Jefferson Manley Faulkner, a Montgomery lawyer, decided to fund and build the Confederate Soldiers Home. He gave 80 acres of his own (still beautiful) land for the new facility. The vets lived in cottages, along with (sometimes) their wives and families. The state took over a few years after the home opened, after private donations faltered. The home became a 22-building complex with a 25-bed hospital. It had its own electrical and sewage system. The old men had a pond that was stocked with fish. They had meals, clothing and a place to be buried in a military grave. There are two cemeteries on the site, and the one we visited (Cemetery #2) was on a beautiful hill with vaguely crooked marble gravestones lined under the three flags of the CSA.
There were 313 vets housed there total: 187 from Alabama, 15 women, 5 deserters. Two lived to be 112 (estimated since they didn’t have, you know, birth certificates back then). The last veteran died in 1934 and the last widow, Lula Camp, died in 1936. Once the state Legislature closed the home in 1939, the homes and outbuildings were (tragically) torn down immediately. One destroyed building was called the “Blue and Gray House,” a home that was paid for by Northern Soldiers. Sad to rip down a home that was built as a symbol of reconciliation between warring fellow Americans.
Look, the CSA cemetery is no Arlington, but there is still a sense of dignity. With the wind flapping in the three CSA flags, it wasn’t hard to muster reflection on the brutality of the war, the ragged rebels, the post-war lives of those that survived the war and their injuries. Did they feel guilt, these old men fishing out Reconstruction in their tiny stocked pond? Did they think about their doomed vision of a sovereign nation, their illegal institutions, their dead friends?
So much more can be said: about how current vets went to the disgracefully mis-managed Walter Reed hospital while these warriors went to a summer resort community near Mountain Creek, and about how these soldiers and their families lived in state housing and were cared for by blacks that still would have been legally considered property if the CSA had successfully broken away.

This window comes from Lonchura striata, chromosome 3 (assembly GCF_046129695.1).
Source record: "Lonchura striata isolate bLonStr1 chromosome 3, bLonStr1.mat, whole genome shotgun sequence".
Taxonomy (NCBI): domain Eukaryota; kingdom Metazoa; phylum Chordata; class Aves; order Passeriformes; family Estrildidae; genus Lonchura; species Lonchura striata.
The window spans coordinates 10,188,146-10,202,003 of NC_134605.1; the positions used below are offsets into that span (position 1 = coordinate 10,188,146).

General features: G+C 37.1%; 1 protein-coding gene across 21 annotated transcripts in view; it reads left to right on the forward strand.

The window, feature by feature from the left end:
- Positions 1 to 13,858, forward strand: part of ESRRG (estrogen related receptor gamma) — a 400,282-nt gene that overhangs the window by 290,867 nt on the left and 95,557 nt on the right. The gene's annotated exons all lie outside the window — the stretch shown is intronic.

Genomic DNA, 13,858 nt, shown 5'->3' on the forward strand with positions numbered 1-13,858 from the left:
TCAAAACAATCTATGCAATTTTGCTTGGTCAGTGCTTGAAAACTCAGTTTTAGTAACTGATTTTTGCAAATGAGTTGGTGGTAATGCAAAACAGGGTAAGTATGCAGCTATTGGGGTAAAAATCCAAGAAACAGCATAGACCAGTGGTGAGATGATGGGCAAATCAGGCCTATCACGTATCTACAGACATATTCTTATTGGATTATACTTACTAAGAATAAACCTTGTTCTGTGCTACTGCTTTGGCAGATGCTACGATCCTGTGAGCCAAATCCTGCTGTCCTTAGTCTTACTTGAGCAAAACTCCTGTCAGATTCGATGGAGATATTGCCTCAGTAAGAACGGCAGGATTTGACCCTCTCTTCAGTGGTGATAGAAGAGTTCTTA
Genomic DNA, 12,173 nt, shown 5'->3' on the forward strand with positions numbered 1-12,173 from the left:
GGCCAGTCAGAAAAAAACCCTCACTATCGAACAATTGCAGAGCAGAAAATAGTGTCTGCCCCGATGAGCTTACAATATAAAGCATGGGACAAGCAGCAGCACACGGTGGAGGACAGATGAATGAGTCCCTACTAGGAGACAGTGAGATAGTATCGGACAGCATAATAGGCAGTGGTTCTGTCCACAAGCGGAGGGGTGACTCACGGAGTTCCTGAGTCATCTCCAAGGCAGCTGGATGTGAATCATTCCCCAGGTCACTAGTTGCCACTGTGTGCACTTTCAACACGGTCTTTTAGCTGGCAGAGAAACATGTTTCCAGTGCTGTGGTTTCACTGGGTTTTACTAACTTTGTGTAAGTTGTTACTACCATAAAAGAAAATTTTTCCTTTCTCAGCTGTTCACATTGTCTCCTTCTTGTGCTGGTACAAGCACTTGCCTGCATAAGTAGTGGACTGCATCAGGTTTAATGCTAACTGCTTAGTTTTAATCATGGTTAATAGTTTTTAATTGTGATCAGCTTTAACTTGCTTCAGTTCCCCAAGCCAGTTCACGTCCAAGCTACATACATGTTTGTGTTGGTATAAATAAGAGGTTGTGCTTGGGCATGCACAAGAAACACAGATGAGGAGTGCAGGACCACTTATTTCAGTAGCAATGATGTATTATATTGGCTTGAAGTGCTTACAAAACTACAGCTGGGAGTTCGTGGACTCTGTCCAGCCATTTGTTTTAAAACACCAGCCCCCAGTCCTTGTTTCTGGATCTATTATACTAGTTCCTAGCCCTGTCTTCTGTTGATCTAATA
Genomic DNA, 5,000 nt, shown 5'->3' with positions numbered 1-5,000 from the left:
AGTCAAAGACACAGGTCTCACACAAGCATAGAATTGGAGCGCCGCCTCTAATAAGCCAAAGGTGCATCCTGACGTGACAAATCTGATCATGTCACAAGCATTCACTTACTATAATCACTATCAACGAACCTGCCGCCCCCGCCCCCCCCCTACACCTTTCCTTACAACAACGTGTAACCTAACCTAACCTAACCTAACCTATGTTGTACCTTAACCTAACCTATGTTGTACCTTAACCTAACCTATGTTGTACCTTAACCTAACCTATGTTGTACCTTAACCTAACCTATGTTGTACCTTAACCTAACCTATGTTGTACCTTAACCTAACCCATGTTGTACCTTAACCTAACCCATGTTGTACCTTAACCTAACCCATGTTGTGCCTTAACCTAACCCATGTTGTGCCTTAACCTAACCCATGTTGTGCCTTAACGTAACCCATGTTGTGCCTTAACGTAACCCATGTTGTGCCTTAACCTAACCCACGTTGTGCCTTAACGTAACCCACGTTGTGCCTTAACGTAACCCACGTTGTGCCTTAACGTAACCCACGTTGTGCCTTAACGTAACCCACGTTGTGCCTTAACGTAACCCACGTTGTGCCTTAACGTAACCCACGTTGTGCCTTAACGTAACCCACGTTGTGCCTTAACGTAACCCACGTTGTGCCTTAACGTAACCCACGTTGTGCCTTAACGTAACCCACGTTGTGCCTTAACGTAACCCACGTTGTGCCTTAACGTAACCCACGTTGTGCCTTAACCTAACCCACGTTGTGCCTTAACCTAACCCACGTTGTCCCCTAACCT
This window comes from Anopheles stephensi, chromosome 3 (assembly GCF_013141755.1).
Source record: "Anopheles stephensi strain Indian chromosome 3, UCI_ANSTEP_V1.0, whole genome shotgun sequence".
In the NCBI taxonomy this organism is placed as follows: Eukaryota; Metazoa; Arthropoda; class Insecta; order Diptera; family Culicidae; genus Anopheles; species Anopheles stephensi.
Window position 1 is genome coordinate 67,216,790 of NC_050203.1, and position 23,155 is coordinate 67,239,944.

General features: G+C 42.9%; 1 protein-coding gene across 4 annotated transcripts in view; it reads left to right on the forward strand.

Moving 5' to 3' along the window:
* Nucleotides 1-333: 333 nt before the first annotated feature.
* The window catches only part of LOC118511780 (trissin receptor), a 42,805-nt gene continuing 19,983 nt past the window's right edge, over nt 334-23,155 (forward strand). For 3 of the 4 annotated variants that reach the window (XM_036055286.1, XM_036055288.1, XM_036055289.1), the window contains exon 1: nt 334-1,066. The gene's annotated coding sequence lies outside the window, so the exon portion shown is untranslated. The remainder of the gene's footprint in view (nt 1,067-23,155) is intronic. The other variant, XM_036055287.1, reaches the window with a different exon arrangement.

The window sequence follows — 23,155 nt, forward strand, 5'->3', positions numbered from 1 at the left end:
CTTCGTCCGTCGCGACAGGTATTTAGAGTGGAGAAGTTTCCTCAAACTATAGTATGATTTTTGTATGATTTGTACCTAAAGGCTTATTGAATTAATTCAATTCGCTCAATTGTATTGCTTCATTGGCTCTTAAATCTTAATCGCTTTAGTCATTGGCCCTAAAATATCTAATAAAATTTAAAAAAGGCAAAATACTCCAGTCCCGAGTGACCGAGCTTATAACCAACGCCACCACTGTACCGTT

Race relations aren’t much of a topic here at the Park – just the odd servant in pictures of the Home, some video footage a group of African-American bodyguards from a reunion of soldiers early in the 20th century, and this quote from William Hooper Council, who was a black college president of what would later become Alabama A&M. He said, offering the services of his students to help at the veterans home, “Although I drank from the dregs of the cup of slavery, still I honor these gray-haired veterans.” Was he trying to be conciliatory to still-in-power whites? Or expressing genuine feelings of interest in honoring elderly whites and their CSA memories?
The museum is worth the cost even if it’s a bit slim. Particularly wonderful was the video display with footage of Civil War vets talking, joking, parading, and dancing with young girls in modern shift dresses. There’s an exhibit of leaflets and souvenirs from the annual Confederate Veterans Reunion (scheduled to last until “only two soldiers are left,” according to the president of that organization) which was held in Montgomery in 1931. Hugo Black addressed the group, and more than 1,200 veterans were housed in the recently opened Sydney Lanier High School.
Other than the site-specific memorabilia, the museum offers only the standard Civil War filler. We’d seen plenty of guns and musket balls before, so we skipped out on that stuff. We loved the place, though – its quiet dignity, its complex character, the beautiful woods.